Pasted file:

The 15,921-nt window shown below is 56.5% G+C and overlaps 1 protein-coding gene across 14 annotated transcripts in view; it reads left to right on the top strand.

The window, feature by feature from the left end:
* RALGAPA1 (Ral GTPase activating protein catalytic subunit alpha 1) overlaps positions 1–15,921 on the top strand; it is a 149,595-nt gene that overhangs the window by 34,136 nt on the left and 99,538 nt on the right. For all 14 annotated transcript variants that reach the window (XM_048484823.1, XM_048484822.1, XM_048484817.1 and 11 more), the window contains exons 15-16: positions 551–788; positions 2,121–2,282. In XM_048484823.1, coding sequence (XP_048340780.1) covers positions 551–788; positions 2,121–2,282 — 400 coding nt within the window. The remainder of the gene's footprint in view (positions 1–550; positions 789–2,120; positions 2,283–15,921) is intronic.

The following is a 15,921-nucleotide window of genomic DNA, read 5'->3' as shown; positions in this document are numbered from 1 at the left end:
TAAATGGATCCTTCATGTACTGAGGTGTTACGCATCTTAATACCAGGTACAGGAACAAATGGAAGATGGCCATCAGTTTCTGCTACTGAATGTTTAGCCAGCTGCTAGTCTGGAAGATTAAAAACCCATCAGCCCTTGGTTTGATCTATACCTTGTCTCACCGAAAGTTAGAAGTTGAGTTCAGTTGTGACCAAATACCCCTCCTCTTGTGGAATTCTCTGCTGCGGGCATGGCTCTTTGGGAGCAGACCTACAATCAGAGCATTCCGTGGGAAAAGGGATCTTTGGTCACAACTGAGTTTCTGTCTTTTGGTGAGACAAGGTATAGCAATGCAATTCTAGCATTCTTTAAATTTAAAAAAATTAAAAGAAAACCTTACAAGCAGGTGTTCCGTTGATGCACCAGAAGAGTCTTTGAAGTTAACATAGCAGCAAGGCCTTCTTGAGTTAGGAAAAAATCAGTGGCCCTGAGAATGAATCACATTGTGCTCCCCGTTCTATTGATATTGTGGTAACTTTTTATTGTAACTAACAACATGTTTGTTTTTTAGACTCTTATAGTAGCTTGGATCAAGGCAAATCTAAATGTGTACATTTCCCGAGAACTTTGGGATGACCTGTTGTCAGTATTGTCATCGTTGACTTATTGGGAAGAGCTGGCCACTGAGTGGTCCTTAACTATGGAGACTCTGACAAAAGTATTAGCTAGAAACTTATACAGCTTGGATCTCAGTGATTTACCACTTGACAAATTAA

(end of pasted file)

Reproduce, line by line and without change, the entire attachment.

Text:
The 15,921-nt window shown below is 56.5% G+C and overlaps 1 protein-coding gene across 14 annotated transcripts in view; it reads left to right on the top strand.

The window, feature by feature from the left end:
* RALGAPA1 (Ral GTPase activating protein catalytic subunit alpha 1) overlaps positions 1–15,921 on the top strand; it is a 149,595-nt gene that overhangs the window by 34,136 nt on the left and 99,538 nt on the right. For all 14 annotated transcript variants that reach the window (XM_048484823.1, XM_048484822.1, XM_048484817.1 and 11 more), the window contains exons 15-16: positions 551–788; positions 2,121–2,282. In XM_048484823.1, coding sequence (XP_048340780.1) covers positions 551–788; positions 2,121–2,282 — 400 coding nt within the window. The remainder of the gene's footprint in view (positions 1–550; positions 789–2,120; positions 2,283–15,921) is intronic.

The following is a 15,921-nucleotide window of genomic DNA, read 5'->3' as shown; positions in this document are numbered from 1 at the left end:
TAAATGGATCCTTCATGTACTGAGGTGTTACGCATCTTAATACCAGGTACAGGAACAAATGGAAGATGGCCATCAGTTTCTGCTACTGAATGTTTAGCCAGCTGCTAGTCTGGAAGATTAAAAACCCATCAGCCCTTGGTTTGATCTATACCTTGTCTCACCGAAAGTTAGAAGTTGAGTTCAGTTGTGACCAAATACCCCTCCTCTTGTGGAATTCTCTGCTGCGGGCATGGCTCTTTGGGAGCAGACCTACAATCAGAGCATTCCGTGGGAAAAGGGATCTTTGGTCACAACTGAGTTTCTGTCTTTTGGTGAGACAAGGTATAGCAATGCAATTCTAGCATTCTTTAAATTTAAAAAAATTAAAAGAAAACCTTACAAGCAGGTGTTCCGTTGATGCACCAGAAGAGTCTTTGAAGTTAACATAGCAGCAAGGCCTTCTTGAGTTAGGAAAAAATCAGTGGCCCTGAGAATGAATCACATTGTGCTCCCCGTTCTATTGATATTGTGGTAACTTTTTATTGTAACTAACAACATGTTTGTTTTTTAGACTCTTATAGTAGCTTGGATCAAGGCAAATCTAAATGTGTACATTTCCCGAGAACTTTGGGATGACCTGTTGTCAGTATTGTCATCGTTGACTTATTGGGAAGAGCTGGCCACTGAGTGGTCCTTAACTATGGAGACTCTGACAAAAGTATTAGCTAGAAACTTATACAGCTTGGATCTCAGTGATTTACCACTTGACAAATTAA